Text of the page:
SurfTech are pieces of shit. I've tried them and just can't get used to the added buoyancy, weightless feel, and general lack of momentum/drive. On choopy or onshore conditions they feel pretty squirrely. The only conditions they're good in is if it's flat-small/mushy.
10-05-2006, 03:35 PM #5
The feedback on the SurfTechs is good to hear as well. I might see if I can demo one but have consistently heard about their unresponsiveness. Shame. I am in love with a 6'9 Ben Aipa Retro Stinger (a Boardworks epoxy) I saw at a local shop recently...."A local is just a dirtbag who can't get his shit together enough to travel."
- Owl Chapman
10-05-2006, 05:35 PM #6Registered User
Elvis has left the building
- Join Date
- Oct 2003
10-05-2006, 05:36 PM #7Registered User
- Join Date
- Apr 2006
- Girdwood AK
I have had a pointblanks Little Big Easy for 4 years ,it has been on many planes and boats here and trips to Costa Rica, Nicaragua and Mex , it was purchased in HI, it has taken a lot of abuse/rocks/heads/boards and has held up great. It surfs nice with enough drive and sweet glide and is pretty responsive and subtle for a 9'0 plus it does not have that surftech"hollow" feel.
Fletcher is cool to deal with and Patagonia is a responsible business...ohh yeah and there boards barely yellow with age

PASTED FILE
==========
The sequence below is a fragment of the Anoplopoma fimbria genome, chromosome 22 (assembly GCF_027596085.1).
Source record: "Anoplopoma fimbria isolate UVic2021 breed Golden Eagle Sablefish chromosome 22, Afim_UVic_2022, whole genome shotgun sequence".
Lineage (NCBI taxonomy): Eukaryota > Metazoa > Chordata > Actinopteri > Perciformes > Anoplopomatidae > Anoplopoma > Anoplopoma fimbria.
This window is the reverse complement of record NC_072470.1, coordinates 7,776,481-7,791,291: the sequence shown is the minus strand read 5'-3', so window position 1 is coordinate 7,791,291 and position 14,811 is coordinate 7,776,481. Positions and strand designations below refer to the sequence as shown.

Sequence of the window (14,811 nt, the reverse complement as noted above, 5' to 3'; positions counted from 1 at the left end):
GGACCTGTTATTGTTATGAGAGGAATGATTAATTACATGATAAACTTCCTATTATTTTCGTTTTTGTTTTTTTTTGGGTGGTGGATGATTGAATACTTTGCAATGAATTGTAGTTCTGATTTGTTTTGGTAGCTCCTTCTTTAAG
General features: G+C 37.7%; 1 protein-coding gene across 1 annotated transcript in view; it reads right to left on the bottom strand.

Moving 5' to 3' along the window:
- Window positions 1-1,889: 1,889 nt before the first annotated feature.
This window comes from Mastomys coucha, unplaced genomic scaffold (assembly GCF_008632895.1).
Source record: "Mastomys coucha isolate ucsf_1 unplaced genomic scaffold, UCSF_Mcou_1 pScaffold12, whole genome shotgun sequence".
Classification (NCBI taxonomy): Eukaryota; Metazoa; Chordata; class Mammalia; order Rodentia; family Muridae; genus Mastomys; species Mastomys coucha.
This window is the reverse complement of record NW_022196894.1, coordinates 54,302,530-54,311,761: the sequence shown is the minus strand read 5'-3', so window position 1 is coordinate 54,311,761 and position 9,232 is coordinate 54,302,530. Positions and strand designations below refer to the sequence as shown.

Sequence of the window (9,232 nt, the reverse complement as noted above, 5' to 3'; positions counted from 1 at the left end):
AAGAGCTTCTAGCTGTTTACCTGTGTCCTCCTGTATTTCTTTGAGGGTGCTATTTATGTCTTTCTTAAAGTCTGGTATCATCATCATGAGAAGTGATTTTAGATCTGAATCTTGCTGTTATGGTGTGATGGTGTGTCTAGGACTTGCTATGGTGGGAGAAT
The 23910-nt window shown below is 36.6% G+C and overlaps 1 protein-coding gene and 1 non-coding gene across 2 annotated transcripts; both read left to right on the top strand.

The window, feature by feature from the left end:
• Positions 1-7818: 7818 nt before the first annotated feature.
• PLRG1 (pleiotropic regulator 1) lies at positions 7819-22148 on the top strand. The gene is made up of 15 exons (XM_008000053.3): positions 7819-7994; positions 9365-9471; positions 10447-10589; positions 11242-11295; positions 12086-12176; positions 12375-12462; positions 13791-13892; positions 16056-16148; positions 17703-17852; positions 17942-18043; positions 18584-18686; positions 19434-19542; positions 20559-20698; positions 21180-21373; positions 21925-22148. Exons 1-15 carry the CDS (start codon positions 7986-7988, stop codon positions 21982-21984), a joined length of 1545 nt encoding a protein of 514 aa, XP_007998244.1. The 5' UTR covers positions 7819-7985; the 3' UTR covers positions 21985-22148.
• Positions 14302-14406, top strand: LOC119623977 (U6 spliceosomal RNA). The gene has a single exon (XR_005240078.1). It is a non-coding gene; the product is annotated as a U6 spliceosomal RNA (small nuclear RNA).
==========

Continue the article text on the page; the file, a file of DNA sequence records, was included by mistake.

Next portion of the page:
Sure is exciting thinking about boards to buy.....
10-05-2006, 06:12 PM #8
All I know is epoxies are so much more durable its not even funny. All my boards will be some version of epoxy from now on.
10-06-2006, 12:05 PM #9
I have a 6'6" point blanks step-up gun. the board is amazing. blows those surftech shit out the window.
10-06-2006, 08:10 PM #10
10-17-2006, 06:13 PM #11
I've been riding my 9'0" triditional for 6 years, so about 200-250 days on it. dings haven't been that hard to repair, and I've been on my board longer than anyone else I know. and it's way more fun than any other longboard I've ridden (mctavishes, augusts, beckers, even tylers).
so yeah, I guess I'd recommend one.he fixes the cable?
10-19-2006, 06:14 AM #12
i have not tried a Point Blank, but if it is truly made with the same Patagonia ethos, i will definitely be moving in that direction as the impact on the environment scares me.Pura Vida
12-12-2006, 12:40 AM #13